The thing is, despite everything I said about creativity not being limited by rules, I do believe that there is one rule that applies to all writing. It’s because, though you may need creativity to write, there is a deeper aspect to writing, something that’s more integral than creativity.
The fact that writing is communication.
We write to lie. We write to create. We write to make money. But no matter what, we write to be heard. To convey a point. And if we don’t convey that point, we’ve failed. It’s probably the only possible way to actually fail—to get that fat, red F—in writing. The Lord of the Rings would have had no impact on society if people couldn’t understand it. Animal Farm would never have had the impact it had if people thought it really was a book about animals in a farm.
There can be no greater failure in writing than to make a point and have no one understand it.
Take these two examples. Both are options I wrote for our company’s newsletters, with the brand and product names redacted for confidentiality (and because it looks cool). Here’s the first option I wrote—one I considered a far superior option.
"You know that saying, photography is pain? Only, that’s not a saying at all, but whoever designed those sharp spring releases on [product name] clearly didn’t get the memo. Since everyone’s getting confused, [Brand Name] decided to clear things up by replacing those springs with finger-friendly locking mechanisms on three of their most popular [product name] ."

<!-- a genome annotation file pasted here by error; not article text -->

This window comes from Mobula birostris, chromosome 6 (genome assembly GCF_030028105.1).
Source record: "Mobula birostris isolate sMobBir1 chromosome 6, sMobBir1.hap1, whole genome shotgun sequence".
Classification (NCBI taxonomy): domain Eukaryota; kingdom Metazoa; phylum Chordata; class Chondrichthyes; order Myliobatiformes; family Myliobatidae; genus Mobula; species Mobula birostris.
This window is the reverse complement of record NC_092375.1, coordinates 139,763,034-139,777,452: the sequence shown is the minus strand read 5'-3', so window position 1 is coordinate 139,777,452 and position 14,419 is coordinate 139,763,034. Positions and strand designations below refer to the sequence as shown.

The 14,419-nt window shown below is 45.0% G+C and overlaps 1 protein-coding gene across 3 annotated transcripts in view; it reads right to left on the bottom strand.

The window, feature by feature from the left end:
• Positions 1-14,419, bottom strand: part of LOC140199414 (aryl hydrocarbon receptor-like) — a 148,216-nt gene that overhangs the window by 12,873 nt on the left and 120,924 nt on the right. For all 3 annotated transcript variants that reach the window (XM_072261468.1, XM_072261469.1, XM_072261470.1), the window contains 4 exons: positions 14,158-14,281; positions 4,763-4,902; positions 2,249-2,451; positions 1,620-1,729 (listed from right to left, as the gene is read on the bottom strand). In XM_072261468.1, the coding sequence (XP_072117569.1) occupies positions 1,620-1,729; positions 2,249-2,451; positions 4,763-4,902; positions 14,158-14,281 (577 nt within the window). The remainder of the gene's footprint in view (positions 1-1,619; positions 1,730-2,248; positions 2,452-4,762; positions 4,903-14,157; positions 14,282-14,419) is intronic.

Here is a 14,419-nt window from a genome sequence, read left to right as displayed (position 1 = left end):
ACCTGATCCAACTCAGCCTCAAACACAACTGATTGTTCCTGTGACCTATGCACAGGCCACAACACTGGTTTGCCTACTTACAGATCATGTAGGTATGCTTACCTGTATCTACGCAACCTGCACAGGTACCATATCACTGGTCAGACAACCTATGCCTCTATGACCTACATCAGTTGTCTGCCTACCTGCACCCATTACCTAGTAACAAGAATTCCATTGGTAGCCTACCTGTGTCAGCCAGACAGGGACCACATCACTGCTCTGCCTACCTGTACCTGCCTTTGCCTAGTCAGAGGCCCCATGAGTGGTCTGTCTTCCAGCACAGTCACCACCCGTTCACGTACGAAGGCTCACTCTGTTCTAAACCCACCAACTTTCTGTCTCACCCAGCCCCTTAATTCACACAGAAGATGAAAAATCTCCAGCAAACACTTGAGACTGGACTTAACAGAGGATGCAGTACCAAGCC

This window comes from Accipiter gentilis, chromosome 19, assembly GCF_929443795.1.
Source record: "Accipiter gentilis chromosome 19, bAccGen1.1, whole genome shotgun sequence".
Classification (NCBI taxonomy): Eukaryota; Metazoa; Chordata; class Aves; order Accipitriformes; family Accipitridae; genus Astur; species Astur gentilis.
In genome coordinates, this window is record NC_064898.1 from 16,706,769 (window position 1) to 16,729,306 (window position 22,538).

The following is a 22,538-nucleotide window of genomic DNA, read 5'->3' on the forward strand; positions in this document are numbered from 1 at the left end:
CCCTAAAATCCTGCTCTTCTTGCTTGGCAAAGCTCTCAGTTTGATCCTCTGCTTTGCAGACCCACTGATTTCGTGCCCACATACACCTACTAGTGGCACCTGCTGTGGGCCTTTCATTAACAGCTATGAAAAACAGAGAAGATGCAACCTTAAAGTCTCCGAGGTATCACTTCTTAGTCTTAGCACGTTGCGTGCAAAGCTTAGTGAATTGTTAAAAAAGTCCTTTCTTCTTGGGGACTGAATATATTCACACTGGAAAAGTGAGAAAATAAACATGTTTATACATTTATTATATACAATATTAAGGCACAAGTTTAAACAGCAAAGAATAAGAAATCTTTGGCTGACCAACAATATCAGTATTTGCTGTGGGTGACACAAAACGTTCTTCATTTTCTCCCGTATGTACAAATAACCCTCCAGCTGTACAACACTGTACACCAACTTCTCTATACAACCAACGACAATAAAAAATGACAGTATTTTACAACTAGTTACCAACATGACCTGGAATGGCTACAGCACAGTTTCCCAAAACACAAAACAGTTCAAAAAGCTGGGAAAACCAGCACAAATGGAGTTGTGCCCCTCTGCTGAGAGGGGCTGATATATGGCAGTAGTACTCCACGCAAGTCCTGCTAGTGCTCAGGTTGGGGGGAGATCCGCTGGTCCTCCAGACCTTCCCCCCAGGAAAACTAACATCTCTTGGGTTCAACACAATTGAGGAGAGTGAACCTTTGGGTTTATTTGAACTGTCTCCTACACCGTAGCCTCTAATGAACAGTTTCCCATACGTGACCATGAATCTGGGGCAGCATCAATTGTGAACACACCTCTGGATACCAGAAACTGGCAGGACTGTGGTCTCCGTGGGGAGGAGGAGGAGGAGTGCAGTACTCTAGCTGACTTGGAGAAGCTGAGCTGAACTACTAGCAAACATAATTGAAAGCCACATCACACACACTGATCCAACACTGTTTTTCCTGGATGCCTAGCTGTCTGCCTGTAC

And here’s the second.
"It’s no great secret that [product name] aren’t designed for comfort. Case in point: the sharp, thin springs you have to press down on to close them. Ouch. Well, [brand name] had enough. We’ve replaced the locking mechanisms on three of our most popular models with finger-friendly locking mechanisms. Your comfort matters."
I didn’t love this one. It seemed a little tacky to me. But it’s the one I ultimately went with. I showed the first one to a few people, and they all had to read it over a few times before they understood it. And that was unacceptable to me. In a world of diminishing attention span, what guarantee did I have that anyone would be dedicated enough to read it over a few times? It was better to go with an inferior piece of copy, so long as I got my point across.
So that’s the number 1 rule: nothing is more important than clarity.
Don’t assume that the fact that the last few people you asked couldn’t make heads-or-tails of your writing that the next reader will. Don’t assume that your reader will put in the time to unscramble what you’re writing. It has to be clear enough to be understood on the first read, because, all too likely, that will be all you get.
And if it’s not, don’t write it. It’s better to write a bland, to the point, junior-high-level piece of writing that is clear and to the point than to write an emotional, entertaining, piece of art that’s just gibberish. Heck, writing it in Chinese is better. At least that way the reader has a chance with Google Translate.
But there’s no Google Translate for gibberish.
Eli Landes is one of those weird writers who just can't get enough. A marketing writer by day and a fiction writer whenever he can squeeze in the time, he spends his spare time working on his novel, writing short fiction, or daydreaming (I mean, researching). His main genre is Jewish fiction, but he's been known to dabble in the weird, the absurd, and the truly dark.